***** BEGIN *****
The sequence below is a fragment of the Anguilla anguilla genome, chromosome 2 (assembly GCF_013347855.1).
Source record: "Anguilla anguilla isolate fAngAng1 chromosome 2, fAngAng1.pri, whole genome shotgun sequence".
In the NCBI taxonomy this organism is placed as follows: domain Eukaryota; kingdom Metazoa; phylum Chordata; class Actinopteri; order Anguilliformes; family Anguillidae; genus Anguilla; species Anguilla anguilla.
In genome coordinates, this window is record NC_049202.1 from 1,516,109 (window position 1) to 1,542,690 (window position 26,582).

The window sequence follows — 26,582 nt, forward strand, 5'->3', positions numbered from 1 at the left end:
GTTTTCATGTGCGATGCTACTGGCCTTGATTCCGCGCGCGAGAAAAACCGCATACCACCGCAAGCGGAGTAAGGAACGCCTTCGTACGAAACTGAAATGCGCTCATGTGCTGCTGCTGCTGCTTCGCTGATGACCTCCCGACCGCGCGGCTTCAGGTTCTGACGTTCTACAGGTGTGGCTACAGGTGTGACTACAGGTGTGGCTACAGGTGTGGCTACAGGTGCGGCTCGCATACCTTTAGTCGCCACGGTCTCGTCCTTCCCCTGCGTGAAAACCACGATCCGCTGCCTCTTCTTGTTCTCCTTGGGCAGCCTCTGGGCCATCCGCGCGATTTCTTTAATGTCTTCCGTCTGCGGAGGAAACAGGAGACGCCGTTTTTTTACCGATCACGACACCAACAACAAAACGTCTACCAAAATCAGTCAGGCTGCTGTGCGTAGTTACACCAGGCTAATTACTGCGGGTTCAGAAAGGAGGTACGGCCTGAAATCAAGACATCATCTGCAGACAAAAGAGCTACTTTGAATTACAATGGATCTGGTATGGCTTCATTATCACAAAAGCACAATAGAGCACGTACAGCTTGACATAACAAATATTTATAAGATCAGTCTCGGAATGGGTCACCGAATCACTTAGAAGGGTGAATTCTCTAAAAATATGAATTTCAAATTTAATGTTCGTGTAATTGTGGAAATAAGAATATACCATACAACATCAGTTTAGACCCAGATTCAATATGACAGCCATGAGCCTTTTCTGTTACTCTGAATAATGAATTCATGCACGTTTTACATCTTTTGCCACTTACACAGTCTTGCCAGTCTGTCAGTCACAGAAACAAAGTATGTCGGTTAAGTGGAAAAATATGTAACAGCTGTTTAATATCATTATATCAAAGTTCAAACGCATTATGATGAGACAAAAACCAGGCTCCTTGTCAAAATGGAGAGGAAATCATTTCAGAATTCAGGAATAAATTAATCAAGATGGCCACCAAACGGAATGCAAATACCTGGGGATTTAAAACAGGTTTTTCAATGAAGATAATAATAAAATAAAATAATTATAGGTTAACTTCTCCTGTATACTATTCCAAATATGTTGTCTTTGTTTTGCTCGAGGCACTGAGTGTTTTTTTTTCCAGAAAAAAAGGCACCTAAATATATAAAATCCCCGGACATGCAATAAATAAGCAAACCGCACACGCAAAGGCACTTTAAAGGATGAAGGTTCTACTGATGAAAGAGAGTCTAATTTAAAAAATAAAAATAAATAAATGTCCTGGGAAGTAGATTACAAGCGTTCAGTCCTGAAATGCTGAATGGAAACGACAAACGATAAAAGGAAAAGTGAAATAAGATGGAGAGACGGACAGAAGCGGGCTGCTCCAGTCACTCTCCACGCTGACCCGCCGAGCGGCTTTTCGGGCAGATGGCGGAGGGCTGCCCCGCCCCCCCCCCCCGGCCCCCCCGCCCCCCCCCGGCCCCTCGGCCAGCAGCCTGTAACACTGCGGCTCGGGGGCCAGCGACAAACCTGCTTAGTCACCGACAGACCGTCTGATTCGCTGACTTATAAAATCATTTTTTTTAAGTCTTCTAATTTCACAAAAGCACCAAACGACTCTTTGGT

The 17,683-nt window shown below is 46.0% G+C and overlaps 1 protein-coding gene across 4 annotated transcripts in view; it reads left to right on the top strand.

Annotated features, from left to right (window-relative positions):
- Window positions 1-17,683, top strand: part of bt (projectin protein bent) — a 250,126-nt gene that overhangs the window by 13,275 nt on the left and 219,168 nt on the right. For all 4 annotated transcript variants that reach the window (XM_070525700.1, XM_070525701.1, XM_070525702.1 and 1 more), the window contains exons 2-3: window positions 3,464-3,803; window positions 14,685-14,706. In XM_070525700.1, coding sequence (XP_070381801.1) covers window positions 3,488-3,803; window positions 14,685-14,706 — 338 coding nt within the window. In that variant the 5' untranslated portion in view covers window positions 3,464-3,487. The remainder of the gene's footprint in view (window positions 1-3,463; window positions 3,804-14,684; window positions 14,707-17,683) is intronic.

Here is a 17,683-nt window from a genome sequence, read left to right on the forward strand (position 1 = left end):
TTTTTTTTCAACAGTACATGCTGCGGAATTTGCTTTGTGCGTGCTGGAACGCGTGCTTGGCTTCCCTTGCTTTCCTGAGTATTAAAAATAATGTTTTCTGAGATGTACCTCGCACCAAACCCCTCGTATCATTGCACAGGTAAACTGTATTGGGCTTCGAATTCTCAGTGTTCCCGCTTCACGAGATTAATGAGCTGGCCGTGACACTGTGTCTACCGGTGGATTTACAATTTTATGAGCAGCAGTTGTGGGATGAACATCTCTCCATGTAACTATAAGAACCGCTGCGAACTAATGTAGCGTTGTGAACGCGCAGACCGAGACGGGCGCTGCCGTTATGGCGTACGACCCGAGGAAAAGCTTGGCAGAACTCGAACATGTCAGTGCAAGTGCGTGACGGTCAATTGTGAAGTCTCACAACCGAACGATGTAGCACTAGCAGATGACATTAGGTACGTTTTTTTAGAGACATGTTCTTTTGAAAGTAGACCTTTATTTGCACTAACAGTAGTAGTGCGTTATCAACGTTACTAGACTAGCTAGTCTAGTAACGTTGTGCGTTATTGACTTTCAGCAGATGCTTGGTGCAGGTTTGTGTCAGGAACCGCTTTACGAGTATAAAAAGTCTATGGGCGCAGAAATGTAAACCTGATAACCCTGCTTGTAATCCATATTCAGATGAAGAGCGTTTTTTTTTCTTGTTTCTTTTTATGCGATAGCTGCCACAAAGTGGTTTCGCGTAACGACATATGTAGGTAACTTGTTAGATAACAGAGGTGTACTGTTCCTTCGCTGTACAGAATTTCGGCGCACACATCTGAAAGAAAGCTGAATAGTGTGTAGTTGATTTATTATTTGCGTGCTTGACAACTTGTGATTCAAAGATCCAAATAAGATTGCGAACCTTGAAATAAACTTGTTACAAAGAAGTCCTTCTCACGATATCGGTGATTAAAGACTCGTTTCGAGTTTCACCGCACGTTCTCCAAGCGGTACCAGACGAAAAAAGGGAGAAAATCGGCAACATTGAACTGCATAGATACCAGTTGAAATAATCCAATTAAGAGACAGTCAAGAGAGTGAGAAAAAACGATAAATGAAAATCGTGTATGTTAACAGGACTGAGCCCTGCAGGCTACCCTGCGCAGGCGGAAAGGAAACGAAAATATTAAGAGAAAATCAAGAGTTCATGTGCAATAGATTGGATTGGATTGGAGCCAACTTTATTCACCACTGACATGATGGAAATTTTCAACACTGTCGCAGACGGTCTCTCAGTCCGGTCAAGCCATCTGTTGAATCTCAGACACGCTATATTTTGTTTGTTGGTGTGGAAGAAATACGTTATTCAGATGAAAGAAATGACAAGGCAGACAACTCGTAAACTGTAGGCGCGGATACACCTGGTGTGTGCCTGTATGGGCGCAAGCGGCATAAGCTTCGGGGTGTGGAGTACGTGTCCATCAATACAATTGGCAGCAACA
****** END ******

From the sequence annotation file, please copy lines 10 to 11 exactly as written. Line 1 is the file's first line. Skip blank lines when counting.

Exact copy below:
Here is a 17,683-nt window from a genome sequence, read left to right on the forward strand (position 1 = left end):
TTTTTTTTCAACAGTACATGCTGCGGAATTTGCTTTGTGCGTGCTGGAACGCGTGCTTGGCTTCCCTTGCTTTCCTGAGTATTAAAAATAATGTTTTCTGAGATGTACCTCGCACCAAACCCCTCGTATCATTGCACAGGTAAACTGTATTGGGCTTCGAATTCTCAGTGTTCCCGCTTCACGAGATTAATGAGCTGGCCGTGACACTGTGTCTACCGGTGGATTTACAATTTTATGAGCAGCAGTTGTGGGATGAACATCTCTCCATGTAACTATAAGAACCGCTGCGAACTAATGTAGCGTTGTGAACGCGCAGACCGAGACGGGCGCTGCCGTTATGGCGTACGACCCGAGGAAAAGCTTGGCAGAACTCGAACATGTCAGTGCAAGTGCGTGACGGTCAATTGTGAAGTCTCACAACCGAACGATGTAGCACTAGCAGATGACATTAGGTACGTTTTTTTAGAGACATGTTCTTTTGAAAGTAGACCTTTATTTGCACTAACAGTAGTAGTGCGTTATCAACGTTACTAGACTAGCTAGTCTAGTAACGTTGTGCGTTATTGACTTTCAGCAGATGCTTGGTGCAGGTTTGTGTCAGGAACCGCTTTACGAGTATAAAAAGTCTATGGGCGCAGAAATGTAAACCTGATAACCCTGCTTGTAATCCATATTCAGATGAAGAGCGTTTTTTTTTCTTGTTTCTTTTTATGCGATAGCTGCCACAAAGTGGTTTCGCGTAACGACATATGTAGGTAACTTGTTAGATAACAGAGGTGTACTGTTCCTTCGCTGTACAGAATTTCGGCGCACACATCTGAAAGAAAGCTGAATAGTGTGTAGTTGATTTATTATTTGCGTGCTTGACAACTTGTGATTCAAAGATCCAAATAAGATTGCGAACCTTGAAATAAACTTGTTACAAAGAAGTCCTTCTCACGATATCGGTGATTAAAGACTCGTTTCGAGTTTCACCGCACGTTCTCCAAGCGGTACCAGACGAAAAAAGGGAGAAAATCGGCAACATTGAACTGCATAGATACCAGTTGAAATAATCCAATTAAGAGACAGTCAAGAGAGTGAGAAAAAACGATAAATGAAAATCGTGTATGTTAACAGGACTGAGCCCTGCAGGCTACCCTGCGCAGGCGGAAAGGAAACGAAAATATTAAGAGAAAATCAAGAGTTCATGTGCAATAGATTGGATTGGATTGGAGCCAACTTTATTCACCACTGACATGATGGAAATTTTCAACACTGTCGCAGACGGTCTCTCAGTCCGGTCAAGCCATCTGTTGAATCTCAGACACGCTATATTTTGTTTGTTGGTGTGGAAGAAATACGTTATTCAGATGAAAGAAATGACAAGGCAGACAACTCGTAAACTGTAGGCGCGGATACACCTGGTGTGTGCCTGTATGGGCGCAAGCGGCATAAGCTTCGGGGTGTGGAGTACGTGTCCATCAATACAATTGGCAGCAACA